In the early days, Launceston was the commercial and energetic heart of Tasmania.
One of our entrepreneurs was John Jackson. He'd been editor of John Pascoe Fawkner's Launceston Advertiser in the 1830s, until trotting off to the new colony of South Australia to be its Colonial Treasurer and later Colonial Secretary.
Apparently their books of account were in a poor state and they needed a Launcestonian to sort things out.
He returned via Sydney in 1846 with the idea of Tasmania appointing an agent in England.
Sydney was already arranging its own, and Jackson pointed out how useful it would be to advance our interests, such as lobbying for self-government and against convict transportation, and to act as a commercial agent.
Our leading citizens loved the idea and a committee comprising Richard Dry, James Cox, Phil Oakden, TB Bartley and JW Gleadow set about raising money. They called their project the London Agency Fund.
With donations flooding in, and other important supporters joining such as William Kermode from Mona Vale and Joseph Archer from Panshanger, a Hobart group led by Tom Chapman (later member for Launceston and Premier) promised to match what they raised.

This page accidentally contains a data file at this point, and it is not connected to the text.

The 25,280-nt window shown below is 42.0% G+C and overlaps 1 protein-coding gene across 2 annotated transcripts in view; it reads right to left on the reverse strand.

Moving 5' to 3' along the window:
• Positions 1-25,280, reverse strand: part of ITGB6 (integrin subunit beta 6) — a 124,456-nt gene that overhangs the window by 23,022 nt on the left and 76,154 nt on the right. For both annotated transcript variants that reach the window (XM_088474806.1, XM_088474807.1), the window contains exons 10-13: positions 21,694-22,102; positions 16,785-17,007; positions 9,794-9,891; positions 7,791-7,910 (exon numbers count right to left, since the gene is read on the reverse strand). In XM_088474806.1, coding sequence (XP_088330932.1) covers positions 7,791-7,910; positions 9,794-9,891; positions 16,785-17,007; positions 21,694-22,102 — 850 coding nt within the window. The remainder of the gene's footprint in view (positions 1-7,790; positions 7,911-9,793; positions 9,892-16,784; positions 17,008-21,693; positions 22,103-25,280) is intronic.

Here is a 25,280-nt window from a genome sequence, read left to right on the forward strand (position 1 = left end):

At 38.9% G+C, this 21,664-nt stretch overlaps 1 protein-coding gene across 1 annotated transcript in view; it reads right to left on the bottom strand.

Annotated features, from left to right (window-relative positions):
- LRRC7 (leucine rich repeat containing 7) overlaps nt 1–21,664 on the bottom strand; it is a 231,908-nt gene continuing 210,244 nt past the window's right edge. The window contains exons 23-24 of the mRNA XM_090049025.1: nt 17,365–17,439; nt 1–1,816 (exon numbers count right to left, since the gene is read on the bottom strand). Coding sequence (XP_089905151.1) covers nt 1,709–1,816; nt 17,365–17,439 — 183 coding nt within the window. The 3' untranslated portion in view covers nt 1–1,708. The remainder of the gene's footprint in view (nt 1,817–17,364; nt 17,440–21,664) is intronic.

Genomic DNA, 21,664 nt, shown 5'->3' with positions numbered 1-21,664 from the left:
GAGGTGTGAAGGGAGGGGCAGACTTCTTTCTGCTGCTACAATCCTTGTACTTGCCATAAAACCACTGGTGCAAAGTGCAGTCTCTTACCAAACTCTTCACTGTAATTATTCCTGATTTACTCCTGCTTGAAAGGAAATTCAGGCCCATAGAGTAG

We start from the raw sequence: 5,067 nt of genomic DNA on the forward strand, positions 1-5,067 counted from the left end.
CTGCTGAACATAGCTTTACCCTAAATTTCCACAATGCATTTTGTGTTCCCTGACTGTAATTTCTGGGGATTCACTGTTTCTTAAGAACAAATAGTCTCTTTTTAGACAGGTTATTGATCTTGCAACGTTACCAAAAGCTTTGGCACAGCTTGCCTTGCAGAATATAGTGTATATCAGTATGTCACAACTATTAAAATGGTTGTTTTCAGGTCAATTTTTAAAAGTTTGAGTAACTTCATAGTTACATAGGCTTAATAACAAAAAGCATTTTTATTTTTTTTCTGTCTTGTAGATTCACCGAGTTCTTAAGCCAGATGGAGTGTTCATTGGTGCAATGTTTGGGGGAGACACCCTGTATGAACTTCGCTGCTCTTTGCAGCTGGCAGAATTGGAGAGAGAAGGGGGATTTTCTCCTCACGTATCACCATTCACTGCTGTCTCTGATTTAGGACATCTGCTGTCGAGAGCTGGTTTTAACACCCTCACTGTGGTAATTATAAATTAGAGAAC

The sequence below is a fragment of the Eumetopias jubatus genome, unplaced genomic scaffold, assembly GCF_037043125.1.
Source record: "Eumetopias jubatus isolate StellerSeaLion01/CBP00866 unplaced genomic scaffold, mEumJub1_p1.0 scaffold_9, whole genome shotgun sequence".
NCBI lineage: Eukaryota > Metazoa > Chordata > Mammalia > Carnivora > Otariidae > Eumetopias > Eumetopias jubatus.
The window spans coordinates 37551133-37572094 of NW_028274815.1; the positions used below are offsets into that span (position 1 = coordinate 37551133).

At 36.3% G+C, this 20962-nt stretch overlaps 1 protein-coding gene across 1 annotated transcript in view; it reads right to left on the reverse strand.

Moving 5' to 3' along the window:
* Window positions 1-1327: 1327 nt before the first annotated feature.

The project was secured, and as they all knew and trusted Jackson, he became our first London agent.
He served for seven years, proving to be an excellent source of information as well as an excellent advocate. With the end of transportation, however, there was less interest in privately funding the position.
Nevertheless, Jackson had proven the value of having someone in London and not long after, the newly- independent Tasmanian government decided to revive the role.
This time though, it was primarily to promote immigration.
The position eventually grew to become Agent-General for Tasmania with the passing of an Act in 1885.
This Act made it a semi-diplomatic post, with the first incumbent again a Launcestonian - former Premier (and later Sir) Adye Douglas. Several incumbents, like Adye Douglas, took the job as a pleasant break from Tasmanian politics.
An office was rented by the government, in a large building at No 458 on the Strand in London, opposite Charing Cross station.
A comfortable residence for the Agent-General was purchased at 31 West Heath Ave, Golders Green.
In 1981 the government of Premier Doug Lowe saw an opportunity to save money by closing the office, and make a tidy profit on selling the residence.
The decision was controversial, but went ahead, and the Agent-General Act was finally repealed in 1992.
Many of the names of our Agents-General over the years, would be familiar to most Northern Tasmanians. Among them were Sir Edward Braddon, Sir Philip Fysh, Sir John McCall, Sir Claude James and Sir Eric Von Bibra.
- Connect with the Launceston Historical Society at facebook.com/launcestonhistory.
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